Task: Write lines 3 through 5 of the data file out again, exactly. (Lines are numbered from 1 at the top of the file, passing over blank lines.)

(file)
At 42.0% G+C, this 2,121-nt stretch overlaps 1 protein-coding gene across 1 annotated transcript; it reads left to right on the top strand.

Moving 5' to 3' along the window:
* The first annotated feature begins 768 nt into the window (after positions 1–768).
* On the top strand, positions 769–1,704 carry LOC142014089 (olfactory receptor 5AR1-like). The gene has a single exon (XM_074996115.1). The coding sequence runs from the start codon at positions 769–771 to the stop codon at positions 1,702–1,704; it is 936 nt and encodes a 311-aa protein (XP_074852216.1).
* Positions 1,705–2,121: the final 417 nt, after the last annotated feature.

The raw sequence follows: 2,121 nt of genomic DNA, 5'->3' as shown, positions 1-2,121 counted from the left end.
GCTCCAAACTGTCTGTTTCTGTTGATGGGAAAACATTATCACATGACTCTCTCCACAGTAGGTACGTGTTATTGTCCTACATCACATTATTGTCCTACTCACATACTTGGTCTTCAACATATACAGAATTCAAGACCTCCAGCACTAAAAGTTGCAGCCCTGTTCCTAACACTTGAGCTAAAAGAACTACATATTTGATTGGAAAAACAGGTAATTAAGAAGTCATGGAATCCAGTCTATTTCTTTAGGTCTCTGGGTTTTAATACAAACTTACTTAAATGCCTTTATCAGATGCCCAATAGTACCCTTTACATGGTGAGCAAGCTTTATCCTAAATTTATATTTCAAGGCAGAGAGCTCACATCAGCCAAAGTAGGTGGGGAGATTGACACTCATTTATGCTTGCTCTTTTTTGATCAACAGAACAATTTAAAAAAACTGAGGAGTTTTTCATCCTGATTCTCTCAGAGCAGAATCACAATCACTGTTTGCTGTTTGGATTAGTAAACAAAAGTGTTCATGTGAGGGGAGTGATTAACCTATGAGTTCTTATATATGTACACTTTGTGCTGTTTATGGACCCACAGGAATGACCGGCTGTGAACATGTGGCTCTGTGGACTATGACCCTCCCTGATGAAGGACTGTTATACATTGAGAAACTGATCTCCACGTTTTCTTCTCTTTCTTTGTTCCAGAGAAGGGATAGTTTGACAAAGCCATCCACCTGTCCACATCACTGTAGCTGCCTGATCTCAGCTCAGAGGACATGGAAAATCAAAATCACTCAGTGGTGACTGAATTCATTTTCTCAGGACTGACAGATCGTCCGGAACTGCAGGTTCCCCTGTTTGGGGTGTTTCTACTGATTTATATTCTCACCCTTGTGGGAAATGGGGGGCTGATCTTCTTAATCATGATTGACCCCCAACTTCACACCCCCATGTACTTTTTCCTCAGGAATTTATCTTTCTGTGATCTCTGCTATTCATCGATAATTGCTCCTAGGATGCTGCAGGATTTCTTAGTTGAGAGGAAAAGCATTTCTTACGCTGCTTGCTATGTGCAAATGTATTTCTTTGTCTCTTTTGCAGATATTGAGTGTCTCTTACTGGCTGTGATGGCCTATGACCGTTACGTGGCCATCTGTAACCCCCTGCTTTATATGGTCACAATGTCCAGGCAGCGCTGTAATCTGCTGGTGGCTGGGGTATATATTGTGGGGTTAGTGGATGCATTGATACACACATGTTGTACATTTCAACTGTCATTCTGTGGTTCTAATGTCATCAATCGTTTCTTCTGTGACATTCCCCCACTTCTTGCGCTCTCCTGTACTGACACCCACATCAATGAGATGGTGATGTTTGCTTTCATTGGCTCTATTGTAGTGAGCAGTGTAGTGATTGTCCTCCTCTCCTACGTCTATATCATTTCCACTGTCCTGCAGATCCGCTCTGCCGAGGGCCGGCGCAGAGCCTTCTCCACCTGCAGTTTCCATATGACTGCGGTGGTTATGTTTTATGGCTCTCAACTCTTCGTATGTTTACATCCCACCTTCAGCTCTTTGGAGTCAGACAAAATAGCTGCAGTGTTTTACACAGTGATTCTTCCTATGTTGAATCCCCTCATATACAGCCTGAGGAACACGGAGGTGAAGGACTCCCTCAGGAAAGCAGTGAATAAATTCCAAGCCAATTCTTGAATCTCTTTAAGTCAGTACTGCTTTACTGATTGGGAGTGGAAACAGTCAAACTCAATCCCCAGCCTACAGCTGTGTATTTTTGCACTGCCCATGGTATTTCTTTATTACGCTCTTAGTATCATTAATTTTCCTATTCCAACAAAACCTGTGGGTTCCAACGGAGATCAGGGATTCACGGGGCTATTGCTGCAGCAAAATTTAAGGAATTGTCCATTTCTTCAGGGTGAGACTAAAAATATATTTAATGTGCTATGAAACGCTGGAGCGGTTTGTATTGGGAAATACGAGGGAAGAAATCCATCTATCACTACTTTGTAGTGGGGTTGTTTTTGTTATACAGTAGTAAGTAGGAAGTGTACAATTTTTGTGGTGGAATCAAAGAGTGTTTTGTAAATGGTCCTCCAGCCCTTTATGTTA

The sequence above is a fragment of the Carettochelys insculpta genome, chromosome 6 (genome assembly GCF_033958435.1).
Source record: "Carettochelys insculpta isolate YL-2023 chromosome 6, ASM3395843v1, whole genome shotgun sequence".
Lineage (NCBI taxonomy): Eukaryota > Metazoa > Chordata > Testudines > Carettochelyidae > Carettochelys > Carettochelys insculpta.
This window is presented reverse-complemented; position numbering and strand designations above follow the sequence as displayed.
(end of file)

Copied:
* The first annotated feature begins 768 nt into the window (after positions 1–768).
* On the top strand, positions 769–1,704 carry LOC142014089 (olfactory receptor 5AR1-like). The gene has a single exon (XM_074996115.1). The coding sequence runs from the start codon at positions 769–771 to the stop codon at positions 1,702–1,704; it is 936 nt and encodes a 311-aa protein (XP_074852216.1).
* Positions 1,705–2,121: the final 417 nt, after the last annotated feature.